Uses This

1242 interviews since 2009

A picture of Shing Yin Khor

Shing Yin Khor

Cartoonist, experience designer

in cartoonist, designer, mac

Who are you, and what do you do?

I'm a cartoonist and experience designer. I make a lot of things of no utility, like fortune machines, Gatorade fudge, gnome divination devices, epistolary games and stories, twitterbots that compliment your butt or give you gentle fortunes, and fish marionettes. I'm also a National Book Award finalist for my graphic novel The Legend of Auntie Po, an Ignatz winner for my short comic Say It With Noodles. I designed a shirt that raised $200k for voting rights. I designed an embroidery keepsake game that raised $190k in Kickstarter pledges. The Smithsonian wrote about my Animal Crossing island. I build apocalypse haunted houses in deserts. I do a lot of things, partially because it is necessary to do a lot of things to work as a full time artist with no institutional or corporate affiliation or support. I have a very expansive and also very silly, art practice. I've been making marionettes and carving wooden toys lately. So generally, I make things, usually tangible and delightful objects.

What hardware do you use?

A 13" MacBook Pro, one of the older iPad Pros with the old Apple Pencil, and an iPhone 11. But more recently, I've become one of those insufferable artists that care too much about typewriters, and my typewriter is a blue Olivetti Lettera 22 with a frustrating QZERTY key layout, but it nevertheless makes writing much more enjoyable and visceral (partially because sometimes my fingers get stuck in the keys; it makes the sedentary process of writing feel a little bit dangerous).

Most of my woodworking is done with DeWalt drills and chop saws, a Rikon bandsaw, a Sawstop table saw, an Automach power carver, a few sanders whose brands aren't relevant because I don't love any of them, and a variety of hand carving tools - one Pinewood Forge sloyd knife, a basic Opinel knife, a handful of Pfiel and Flexcut palm gouges, and a miscellaneous heap of vintage gouges I'm always buying at this one old tool swap meet.

I paint comics with mostly Holbein and Case for Making pan watercolors, with whatever brushes I have on hand, on Canson or Winsor and Newton watercolour blocks. I rarely buy expensive brushes because I am real rough on them! I paint on wood with Holbein Acryla Gouache, which I love using and has the most amazing standard color palette.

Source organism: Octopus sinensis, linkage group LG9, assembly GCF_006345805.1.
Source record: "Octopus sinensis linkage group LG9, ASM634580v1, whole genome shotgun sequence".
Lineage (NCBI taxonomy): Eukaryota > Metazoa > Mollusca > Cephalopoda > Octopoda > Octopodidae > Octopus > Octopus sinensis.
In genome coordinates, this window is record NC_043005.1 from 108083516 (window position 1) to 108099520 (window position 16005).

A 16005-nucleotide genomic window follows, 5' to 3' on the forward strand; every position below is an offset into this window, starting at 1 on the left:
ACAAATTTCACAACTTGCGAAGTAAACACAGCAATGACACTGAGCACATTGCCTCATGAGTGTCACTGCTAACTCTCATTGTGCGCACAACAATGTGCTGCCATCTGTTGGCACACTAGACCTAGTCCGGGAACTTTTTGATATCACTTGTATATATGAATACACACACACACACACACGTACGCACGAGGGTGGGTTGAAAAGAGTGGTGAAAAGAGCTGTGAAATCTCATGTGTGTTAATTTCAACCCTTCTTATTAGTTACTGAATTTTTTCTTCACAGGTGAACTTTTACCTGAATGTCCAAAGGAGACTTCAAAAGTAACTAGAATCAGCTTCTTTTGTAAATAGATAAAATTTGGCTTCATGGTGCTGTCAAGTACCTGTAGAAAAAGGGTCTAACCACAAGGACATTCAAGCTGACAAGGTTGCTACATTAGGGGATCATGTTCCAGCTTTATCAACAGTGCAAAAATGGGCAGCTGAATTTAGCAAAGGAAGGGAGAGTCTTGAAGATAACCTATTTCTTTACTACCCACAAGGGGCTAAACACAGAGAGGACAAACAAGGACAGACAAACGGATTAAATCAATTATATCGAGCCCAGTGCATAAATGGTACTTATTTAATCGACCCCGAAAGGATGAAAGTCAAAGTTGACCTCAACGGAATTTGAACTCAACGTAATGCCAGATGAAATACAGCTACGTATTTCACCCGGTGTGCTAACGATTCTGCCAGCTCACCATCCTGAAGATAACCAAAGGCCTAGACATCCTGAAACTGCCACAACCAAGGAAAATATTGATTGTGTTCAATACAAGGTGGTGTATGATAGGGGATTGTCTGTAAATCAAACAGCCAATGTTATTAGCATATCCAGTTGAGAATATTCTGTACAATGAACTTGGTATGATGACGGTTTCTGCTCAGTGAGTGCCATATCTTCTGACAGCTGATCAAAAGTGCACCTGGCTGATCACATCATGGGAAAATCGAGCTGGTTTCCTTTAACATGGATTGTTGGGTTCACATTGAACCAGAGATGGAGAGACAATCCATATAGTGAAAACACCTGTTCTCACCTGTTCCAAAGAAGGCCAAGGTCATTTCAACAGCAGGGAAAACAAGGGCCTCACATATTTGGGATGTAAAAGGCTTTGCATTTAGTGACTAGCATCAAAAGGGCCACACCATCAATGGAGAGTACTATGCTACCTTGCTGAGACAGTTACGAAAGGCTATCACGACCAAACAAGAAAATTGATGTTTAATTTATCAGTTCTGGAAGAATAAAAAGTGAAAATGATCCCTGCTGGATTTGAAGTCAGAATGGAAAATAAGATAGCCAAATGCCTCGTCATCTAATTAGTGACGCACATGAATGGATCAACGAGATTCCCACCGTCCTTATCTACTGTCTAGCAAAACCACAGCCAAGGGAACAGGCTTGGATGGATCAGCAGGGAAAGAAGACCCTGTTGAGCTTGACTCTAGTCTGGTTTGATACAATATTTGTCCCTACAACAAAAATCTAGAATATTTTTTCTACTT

The best addition to my workspace is a vintage drafting table. Aside from being much better for my back, the angle prevents me from leaving too much clutter on it, or any mugs.

And what software?

I probably do most of my best writing on the Notes app, in the shower. iPhones becoming waterproof was really revolutionary for my creative process. I write short-form in Google Docs and Sheets (mostly for game design related tables), and for longer projects, I try my best to use Scrivener, which is wonderful for organizing my thoughts.

I used to drag my camera around everywhere but it has now been replaced with my iPhone. I miss the feeling of a camera, though, and I may try picking up a film camera soon.

For art, I primarily use Adobe Photoshop on the laptop, and Procreate on the iPad. Procreate is probably the software I use most for art these days. It does not have a lot of features, but the features it has are very good. I use InDesign for layout most of the time, but a highlight of making comics with a publisher instead of independently is that I no longer have to use InDesign that much. I avoid ever having to listen to my own recorded voice, but when I have to do it, I use a basic Yeti mic and Adobe Audition. I make silly little videos with my phone, iMovie, and Stop Motion Studio sometimes.

My brain runs on caffeine, ibuprofen, propranolol, and occasionally adderall.

What would be your dream setup?

Most of the tools on the hardware list, none of the ones on the software list, a sunny room in the desert, and a hottie leaving snacks under the door.

Uses This is supported by ZSA, makers of the Moonlander, ErgoDox EZ and Planck EZ keyboards. They also publish an awesome newsletter.